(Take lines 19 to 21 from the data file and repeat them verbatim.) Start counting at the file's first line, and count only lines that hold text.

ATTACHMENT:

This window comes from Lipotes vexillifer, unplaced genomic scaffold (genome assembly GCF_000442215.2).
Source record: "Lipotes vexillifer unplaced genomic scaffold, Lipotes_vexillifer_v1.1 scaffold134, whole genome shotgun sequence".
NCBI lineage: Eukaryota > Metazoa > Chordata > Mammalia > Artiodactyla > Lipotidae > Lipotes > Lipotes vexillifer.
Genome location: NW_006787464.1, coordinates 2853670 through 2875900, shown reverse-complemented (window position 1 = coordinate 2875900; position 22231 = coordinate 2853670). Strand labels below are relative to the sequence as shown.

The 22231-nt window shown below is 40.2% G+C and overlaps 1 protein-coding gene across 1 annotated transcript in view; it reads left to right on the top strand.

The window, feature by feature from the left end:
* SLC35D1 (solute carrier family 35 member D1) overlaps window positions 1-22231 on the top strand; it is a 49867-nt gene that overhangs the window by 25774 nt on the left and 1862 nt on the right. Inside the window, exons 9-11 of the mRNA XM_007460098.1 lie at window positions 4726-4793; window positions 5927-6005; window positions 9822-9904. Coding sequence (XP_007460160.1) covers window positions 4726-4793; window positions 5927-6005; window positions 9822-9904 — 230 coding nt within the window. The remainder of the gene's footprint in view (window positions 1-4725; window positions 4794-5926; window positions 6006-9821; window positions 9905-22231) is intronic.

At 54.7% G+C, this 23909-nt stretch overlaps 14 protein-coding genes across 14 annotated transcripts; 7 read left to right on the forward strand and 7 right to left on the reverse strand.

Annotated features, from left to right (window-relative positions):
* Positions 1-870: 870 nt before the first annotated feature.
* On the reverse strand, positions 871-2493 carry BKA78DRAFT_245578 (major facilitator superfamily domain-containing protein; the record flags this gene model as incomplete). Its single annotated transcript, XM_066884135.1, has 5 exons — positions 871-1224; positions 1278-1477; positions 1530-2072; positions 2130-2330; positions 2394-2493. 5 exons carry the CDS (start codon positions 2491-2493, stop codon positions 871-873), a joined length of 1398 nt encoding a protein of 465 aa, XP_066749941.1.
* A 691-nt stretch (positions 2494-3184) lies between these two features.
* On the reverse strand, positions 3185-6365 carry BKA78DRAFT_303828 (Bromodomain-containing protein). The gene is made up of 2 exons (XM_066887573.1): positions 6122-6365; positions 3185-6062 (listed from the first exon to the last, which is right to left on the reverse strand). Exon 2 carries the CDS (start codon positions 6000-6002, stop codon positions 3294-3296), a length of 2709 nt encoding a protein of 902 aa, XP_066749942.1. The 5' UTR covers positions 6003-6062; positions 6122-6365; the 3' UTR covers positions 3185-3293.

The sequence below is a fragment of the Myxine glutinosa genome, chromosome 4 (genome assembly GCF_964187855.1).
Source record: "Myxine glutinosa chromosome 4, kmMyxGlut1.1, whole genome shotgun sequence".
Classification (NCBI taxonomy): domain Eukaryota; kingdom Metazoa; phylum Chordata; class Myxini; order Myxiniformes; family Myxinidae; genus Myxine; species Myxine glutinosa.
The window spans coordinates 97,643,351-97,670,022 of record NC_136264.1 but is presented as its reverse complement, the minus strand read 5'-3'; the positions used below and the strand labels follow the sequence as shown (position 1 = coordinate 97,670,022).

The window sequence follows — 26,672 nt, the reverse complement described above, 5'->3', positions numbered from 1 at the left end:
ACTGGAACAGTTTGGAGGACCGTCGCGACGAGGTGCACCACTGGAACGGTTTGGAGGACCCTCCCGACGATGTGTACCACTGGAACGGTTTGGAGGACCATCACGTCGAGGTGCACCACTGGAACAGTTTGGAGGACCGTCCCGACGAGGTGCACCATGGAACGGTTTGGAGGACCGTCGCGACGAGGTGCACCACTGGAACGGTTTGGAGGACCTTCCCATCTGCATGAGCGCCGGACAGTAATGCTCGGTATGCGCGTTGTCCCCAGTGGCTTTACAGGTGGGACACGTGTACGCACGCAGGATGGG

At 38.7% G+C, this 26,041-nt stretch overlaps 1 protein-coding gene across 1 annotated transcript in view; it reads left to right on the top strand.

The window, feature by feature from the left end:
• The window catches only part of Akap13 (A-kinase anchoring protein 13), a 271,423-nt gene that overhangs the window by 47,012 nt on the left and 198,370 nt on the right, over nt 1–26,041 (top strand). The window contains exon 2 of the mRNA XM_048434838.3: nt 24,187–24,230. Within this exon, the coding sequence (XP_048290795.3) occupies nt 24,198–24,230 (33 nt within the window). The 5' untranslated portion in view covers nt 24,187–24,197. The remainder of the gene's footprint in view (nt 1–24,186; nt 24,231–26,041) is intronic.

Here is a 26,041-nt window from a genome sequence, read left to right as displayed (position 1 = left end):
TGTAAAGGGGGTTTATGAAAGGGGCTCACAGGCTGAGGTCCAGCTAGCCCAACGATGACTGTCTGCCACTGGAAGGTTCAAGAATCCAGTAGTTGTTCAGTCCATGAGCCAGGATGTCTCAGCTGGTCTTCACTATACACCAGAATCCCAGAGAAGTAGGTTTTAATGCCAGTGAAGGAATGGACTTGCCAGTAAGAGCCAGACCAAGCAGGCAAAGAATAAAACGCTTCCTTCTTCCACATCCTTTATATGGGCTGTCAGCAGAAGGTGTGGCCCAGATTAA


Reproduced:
ACTGGAACAGTTTGGAGGACCGTCGCGACGAGGTGCACCACTGGAACGGTTTGGAGGACCCTCCCGACGATGTGTACCACTGGAACGGTTTGGAGGACCATCACGTCGAGGTGCACCACTGGAACAGTTTGGAGGACCGTCCCGACGAGGTGCACCATGGAACGGTTTGGAGGACCGTCGCGACGAGGTGCACCACTGGAACGGTTTGGAGGACCTTCCCATCTGCATGAGCGCCGGACAGTAATGCTCGGTATGCGCGTTGTCCCCAGTGGCTTTACAGGTGGGACACGTGTACGCACGCAGGATGGG

At 38.7% G+C, this 26,041-nt stretch overlaps 1 protein-coding gene across 1 annotated transcript in view; it reads left to right on the top strand.

The window, feature by feature from the left end: